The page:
Why Wal-Mart is Bad: Support Warehouse Workers for Justice

Why Wal-Mart is Bad: Support Warehouse Workers for Justice
Hundreds march on Oct. 1 for warehouse workers rights.

In this modern era, fighting for a decent wage, benefits, and a healthy working environment is considered greedy. But what about when thirty warehouse workers stand up to corporate greed in the suburbs of Chicago? Are they being greedy by taking money away from the job creators that are 'helping' America? No, and if you are not already behind them here are the reasons why you should support Warehouse Workers for Justice (WWJ).

Why do warehouse workers matter to you, the reader? Chances are you do your shopping at a big chain like Wal-Mart, Target, etc. Do you think that it magically gets unloaded from the truck and onto the shelves? No, there are people there working day and night facing terrible working conditions to make sure you get your big screen TV in one whole not in a million tiny pieces. Warehouse workers aren't some remote issue. They probably helped unload the computer you are reading this post on. You might have driven past them in your morning commute today. Yet, their rights do not fall within those of today's era and are continually violated.

One of the most common violations faced by the warehouse workers is wage theft. WWJ surveyed workers of the area and found that many were not receiving the pay that was due to them from the work they did. Many times they are promised an hourly wage plus a per piece wage. For example, an average warehouse worker should be getting paid $10 an hour plus $50 for every x amount of boxes they move. Many workers never saw those $10 per hour just the per piece, and were beginning to see that they would work 46 hours a week but only make around $250 a week, which makes for an hourly wage of around $5. That's not even the legally required Illinois minimum wage of $8.25 or the US minimum wage of $7.25.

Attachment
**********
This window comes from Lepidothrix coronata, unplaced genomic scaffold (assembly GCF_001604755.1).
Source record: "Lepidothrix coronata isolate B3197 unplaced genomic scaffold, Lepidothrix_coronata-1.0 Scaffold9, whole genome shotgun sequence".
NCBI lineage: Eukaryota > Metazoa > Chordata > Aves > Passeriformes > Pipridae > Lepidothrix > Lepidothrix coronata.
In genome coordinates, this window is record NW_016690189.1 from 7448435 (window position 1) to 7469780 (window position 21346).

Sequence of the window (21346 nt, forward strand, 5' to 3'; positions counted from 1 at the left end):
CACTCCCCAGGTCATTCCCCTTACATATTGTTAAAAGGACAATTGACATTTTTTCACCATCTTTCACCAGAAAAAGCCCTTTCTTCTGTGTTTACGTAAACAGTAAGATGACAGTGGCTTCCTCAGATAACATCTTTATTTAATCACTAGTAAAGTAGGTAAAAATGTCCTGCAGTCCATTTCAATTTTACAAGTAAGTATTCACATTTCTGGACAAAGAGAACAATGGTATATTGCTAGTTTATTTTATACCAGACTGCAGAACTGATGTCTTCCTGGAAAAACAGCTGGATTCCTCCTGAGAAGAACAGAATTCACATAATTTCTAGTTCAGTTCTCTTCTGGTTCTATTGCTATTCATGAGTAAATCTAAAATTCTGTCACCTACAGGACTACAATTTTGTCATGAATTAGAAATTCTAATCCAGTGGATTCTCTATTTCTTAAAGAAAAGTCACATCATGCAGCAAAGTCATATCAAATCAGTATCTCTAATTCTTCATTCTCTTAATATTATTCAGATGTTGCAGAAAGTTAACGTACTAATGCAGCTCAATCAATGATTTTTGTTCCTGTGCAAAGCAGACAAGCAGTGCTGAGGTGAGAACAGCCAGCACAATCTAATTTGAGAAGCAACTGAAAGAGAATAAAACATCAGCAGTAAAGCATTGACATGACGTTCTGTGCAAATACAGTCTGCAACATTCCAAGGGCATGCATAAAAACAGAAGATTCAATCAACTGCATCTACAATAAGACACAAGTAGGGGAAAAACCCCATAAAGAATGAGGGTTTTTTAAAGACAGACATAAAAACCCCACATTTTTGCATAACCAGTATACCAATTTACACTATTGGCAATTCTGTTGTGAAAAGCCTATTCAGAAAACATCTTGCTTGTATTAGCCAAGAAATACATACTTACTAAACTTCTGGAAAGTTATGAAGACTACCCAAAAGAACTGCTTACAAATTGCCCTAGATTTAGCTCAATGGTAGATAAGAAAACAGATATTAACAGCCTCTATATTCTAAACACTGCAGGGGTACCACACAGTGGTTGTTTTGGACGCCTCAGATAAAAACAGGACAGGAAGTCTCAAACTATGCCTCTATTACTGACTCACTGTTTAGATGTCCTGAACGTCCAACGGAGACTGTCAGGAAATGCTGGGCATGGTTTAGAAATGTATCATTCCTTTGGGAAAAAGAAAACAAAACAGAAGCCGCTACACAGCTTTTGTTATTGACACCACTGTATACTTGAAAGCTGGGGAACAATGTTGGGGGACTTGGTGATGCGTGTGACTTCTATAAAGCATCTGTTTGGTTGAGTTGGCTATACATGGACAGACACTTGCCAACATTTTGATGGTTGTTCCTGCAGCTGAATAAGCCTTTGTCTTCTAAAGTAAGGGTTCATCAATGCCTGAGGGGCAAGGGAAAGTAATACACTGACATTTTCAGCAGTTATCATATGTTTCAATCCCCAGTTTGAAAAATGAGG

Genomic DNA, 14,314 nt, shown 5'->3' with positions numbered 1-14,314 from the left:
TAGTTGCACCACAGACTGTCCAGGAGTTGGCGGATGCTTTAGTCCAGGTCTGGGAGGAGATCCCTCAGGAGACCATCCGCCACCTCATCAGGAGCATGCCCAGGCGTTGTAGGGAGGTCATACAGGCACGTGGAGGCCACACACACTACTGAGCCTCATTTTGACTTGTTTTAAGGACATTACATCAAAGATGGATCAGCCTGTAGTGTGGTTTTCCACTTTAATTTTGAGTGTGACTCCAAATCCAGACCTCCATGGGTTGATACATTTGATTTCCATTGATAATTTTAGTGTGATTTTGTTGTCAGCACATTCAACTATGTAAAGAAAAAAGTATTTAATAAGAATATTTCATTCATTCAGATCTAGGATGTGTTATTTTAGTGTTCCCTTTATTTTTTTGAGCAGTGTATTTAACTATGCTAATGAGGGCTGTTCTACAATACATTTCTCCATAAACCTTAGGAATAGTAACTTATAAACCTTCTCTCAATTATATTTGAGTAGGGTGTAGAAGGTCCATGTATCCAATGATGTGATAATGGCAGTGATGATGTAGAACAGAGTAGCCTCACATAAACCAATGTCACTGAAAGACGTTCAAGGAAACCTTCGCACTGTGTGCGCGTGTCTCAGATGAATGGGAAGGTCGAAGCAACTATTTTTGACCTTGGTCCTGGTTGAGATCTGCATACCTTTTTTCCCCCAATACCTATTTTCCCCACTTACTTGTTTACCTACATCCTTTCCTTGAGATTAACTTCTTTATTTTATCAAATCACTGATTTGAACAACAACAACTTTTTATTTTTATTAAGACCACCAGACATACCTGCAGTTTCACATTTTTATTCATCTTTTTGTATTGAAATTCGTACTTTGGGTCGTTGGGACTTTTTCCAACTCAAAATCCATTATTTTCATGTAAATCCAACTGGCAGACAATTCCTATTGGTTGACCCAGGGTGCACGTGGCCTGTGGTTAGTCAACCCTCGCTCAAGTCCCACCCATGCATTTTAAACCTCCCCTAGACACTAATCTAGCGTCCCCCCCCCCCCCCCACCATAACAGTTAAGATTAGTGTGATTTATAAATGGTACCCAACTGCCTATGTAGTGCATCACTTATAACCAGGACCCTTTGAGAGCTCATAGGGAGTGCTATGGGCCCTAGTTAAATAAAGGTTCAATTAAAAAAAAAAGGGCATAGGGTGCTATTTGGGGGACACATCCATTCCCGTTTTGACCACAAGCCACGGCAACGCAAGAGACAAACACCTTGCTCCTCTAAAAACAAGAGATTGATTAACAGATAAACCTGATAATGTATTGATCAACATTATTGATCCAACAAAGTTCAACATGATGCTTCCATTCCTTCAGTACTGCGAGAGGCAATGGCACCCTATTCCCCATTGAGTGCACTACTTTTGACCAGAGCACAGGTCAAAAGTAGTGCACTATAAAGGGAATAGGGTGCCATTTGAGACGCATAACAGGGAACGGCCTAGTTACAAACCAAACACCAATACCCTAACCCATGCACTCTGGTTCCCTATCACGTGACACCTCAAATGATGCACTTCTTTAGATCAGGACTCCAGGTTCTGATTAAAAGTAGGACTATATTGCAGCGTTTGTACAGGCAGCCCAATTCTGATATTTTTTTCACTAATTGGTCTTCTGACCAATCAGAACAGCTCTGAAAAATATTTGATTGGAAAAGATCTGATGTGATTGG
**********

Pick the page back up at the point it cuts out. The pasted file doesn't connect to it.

To add insult to injury, they are also working under terrible conditions. The areas they work in do not have adequate temperature control leading to scalding hot temperatures in the summer and freezing cold temperatures in the winter. They are also denied basic items needed for safe unloading such as gloves and back braces.

Despite being denied proper safety equipment, if they do get hurt from working, they are not allowed any benefits such as days off. Many are threatened with firing and fear losing their jobs since there is no job security with many warehouse jobs being temp not direct hires. One woman recounts a tale of advising her supervisor that her medication had an unfortunate side effect of frequent urination, but that her boss, despite knowing, was getting so angry at her constant bathroom breaks that she held it in, got a bladder infection, and called in sick the next day only to be threatened with losing her job if she did not come in to work. She ended up having to go in despite the radiating pain in her bladder.

Violations like these can only exist in the absence of unions, and they are just a sampling of what the warehouse workers have to put up with from sexual harassment to illegal retaliation for reporting the aforementioned illegal activity such as wage theft. They are not asking for compensation like CEOs. Rather, just enough so that they can support their families, and that includes a better wage, steady employment and benefits. Just because the warehouse workers are part of the lowest rung of the supply chain does not mean their rights matter any less. In fact, they matter more because without them the big store chains would not be able to stock the stores that allow their CEOs to continue making untaxable millions to create 'jobs.' How about they use some of that money to provide the workers who made them rich some benefits.

For more information please check out http://www.warehouseworker.org.

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Read More About Chicago Politics:

Fee for More Cops.

Ald. Moreno Chick-fil-a Letter.

Illinois Birth Control Ruling.

Soda Tax or Wellness Program?

Pension Reform.

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